Post contributed by Sarah Bernstein, Josiah Charles Trent History of Medicine Intern.
The History of Medicine artifacts collection presents such a unique opportunity to work with material sources in the history of medicine. In the same way that there is a difference between viewing manuscripts through photographs and seeing them in person, there is something striking about being able to hold an object that you have only read about in books and pamphlets. In my training as a historian, I have been largely trained and relied on primary sources in the form of written materials. It is precisely because of this that I have been thrilled to be able to view and work with the History of Medicine artifacts collection.
Amongst the many marvelous and unexpected items in the collection, from amputation sets and bone saws to carved ivory manikins and elaborate anatomical flap books, I found myself drawn to the multiple British nineteenth century medicine chests within the collection. These stately century solid wood boxes contained custom glass bottles, fitted to each box’s measurements, with some still filled with powders and liquids. Going through them was nothing short of opening a time capsule and a treasure chest at the same time.
Medicine chests like these can provide a window into the past to understand not only nineteenth century medicine, but global, local, and cultural developments as reflected in the items in these chests and the existence of these chests themselves. There are some medicine chests that are smaller than others, with a variety of cork-stoppered bottles, and were likely meant to be portable and used while traveling. Other medicine chests are heavier and equipped with preparatory tools and medical instruments. These large medicine chests were meant to be stationary, within homes or on ships. In England, both types of medicine chests emerged in the context of newfound social and physical mobility for the Victorian public.
Regardless of whether they were meant for travel or to be stationary, the existence of these chests speak to the common practice of self-healing, an anticipated absence of a physician, an expected level of medical literacy, and an interest in maintaining one’s own health. These chests are more similar to our contemporary medicine cabinets and in the household, functioned less like a first aid kit or a form of triage support. Rather than immediately, and always, calling upon a doctor, people would often utilize herbal and botanical knowledge to create remedies at home to alleviate and treat their ailments before turning to a physician. And what exactly did people use as medicine?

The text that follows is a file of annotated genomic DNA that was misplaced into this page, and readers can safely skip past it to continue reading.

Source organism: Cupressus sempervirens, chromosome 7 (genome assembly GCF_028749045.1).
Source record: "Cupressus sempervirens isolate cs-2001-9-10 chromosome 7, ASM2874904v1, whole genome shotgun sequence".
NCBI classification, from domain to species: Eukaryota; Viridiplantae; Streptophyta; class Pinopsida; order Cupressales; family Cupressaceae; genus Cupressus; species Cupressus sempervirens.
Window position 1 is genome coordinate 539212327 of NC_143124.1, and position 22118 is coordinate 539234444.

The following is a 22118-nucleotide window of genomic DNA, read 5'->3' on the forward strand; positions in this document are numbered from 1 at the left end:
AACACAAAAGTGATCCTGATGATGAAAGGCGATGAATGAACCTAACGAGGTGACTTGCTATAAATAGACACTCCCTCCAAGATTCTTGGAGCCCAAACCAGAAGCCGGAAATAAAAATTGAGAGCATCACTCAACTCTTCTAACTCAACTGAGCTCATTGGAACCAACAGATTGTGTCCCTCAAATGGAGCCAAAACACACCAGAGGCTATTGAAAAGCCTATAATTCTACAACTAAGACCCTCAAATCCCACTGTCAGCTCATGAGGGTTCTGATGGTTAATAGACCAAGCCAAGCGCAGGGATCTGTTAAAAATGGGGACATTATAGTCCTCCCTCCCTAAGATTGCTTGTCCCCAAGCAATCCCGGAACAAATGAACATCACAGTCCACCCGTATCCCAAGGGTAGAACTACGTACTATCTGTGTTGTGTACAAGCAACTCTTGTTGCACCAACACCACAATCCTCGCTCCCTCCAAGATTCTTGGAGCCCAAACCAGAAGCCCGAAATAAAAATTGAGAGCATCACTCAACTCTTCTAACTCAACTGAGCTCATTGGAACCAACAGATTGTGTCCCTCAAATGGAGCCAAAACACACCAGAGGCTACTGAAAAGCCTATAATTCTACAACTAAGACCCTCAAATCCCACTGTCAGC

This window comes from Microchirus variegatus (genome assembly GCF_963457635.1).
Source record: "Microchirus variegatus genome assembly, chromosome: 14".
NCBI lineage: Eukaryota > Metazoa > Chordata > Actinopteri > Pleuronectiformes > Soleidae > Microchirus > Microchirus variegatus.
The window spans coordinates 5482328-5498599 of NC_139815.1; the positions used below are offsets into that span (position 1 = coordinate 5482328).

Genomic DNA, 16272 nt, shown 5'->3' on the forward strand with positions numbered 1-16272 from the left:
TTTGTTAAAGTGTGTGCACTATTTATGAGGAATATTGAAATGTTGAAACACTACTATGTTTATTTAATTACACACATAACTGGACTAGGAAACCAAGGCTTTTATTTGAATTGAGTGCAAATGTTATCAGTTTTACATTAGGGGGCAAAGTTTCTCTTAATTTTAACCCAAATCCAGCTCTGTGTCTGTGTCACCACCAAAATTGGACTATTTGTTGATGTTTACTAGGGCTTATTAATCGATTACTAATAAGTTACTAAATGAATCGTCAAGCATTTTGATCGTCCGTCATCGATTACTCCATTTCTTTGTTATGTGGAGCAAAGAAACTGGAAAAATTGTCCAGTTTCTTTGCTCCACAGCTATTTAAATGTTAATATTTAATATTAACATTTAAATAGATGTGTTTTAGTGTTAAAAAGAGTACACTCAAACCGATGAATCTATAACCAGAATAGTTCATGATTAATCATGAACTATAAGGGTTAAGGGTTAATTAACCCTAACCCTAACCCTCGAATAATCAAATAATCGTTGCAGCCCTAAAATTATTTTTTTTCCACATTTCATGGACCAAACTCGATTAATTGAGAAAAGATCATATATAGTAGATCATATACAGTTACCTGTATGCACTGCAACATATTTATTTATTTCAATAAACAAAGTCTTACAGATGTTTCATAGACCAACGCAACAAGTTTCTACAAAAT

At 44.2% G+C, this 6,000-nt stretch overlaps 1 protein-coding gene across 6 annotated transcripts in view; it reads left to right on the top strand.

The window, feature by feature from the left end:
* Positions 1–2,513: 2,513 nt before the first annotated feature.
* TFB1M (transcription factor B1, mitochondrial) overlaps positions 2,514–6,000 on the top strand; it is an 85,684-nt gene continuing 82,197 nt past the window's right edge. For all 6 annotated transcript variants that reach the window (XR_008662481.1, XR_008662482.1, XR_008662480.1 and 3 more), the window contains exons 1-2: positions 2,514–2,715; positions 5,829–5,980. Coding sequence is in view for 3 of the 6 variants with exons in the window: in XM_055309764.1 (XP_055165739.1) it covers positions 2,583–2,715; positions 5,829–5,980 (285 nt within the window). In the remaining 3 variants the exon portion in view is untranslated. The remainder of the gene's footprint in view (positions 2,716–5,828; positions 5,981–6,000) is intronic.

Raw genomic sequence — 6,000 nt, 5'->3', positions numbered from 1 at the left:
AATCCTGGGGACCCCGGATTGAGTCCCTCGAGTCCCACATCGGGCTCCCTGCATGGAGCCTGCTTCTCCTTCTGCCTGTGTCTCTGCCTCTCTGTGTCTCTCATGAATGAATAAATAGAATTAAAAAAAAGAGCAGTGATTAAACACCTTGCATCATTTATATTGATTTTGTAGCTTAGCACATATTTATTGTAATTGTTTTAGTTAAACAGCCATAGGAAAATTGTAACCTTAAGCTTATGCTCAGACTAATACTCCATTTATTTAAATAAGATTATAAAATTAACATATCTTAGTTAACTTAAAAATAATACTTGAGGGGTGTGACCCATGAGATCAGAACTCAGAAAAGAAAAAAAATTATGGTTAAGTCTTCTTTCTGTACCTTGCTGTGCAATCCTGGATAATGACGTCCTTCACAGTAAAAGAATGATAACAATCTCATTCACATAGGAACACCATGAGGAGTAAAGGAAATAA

In one “home medicine chest” there are bottles of Ipecacuanha (Carapichea ipecacuanha) in various forms. Ipecacuanha is a slow growing plant native to Central and South America that has a long history in British medicine as to treat dysentery, poisoning, fever, and colds. It was commonly prepared as syrup of ipecac, or simply “ipecac,” which would be used to empty the stomach to combat poisoning. Ipecacuanha was also used in Dover’s Powder, a bottle of which also appears in the same home medicine chest, which was a mixture of powdered ipecacuanha, potassium sulfate, and powdered opium as a pain reliever and to treat fevers and colds by inducing sweating.
The same home medicine chest also contains multiple instances of rhubarb: tincture of rhubarb, one simply labeled as “Rhubarb,” and the other specified as “Powder of Turkey Rhubarb.” While today rhubarb may conjure thoughts of confectionery sweets and strawberry and rhubarb pie, rhubarb has historically been prized for its medicinal properties and was highly sought after. Rhubarb itself refers to a species of plant, Rheum palmatum, that native to parts of western China and northern Tibet. It was used to aid in cases of indigestion and as a laxative.
Similarly to ipecacuanha, rhubarb and its various preparations can reveal the rich history and practice of herbal and botanical medicine that persisted into the nineteenth century. Despite both of the plants being non-native to Britain, where these chests were created and their clientele were located, ipecacuanha and rhubarb were popular and common treatments utilized throughout the nineteenth century. The prevalence of ipecacuanha and rhubarb not only serves as an indication of the widespread use of purgative medicine during that era but also hints at the emergence and growth of industries, trade networks, and international relationships necessary for the accessibility of these medicinal plants.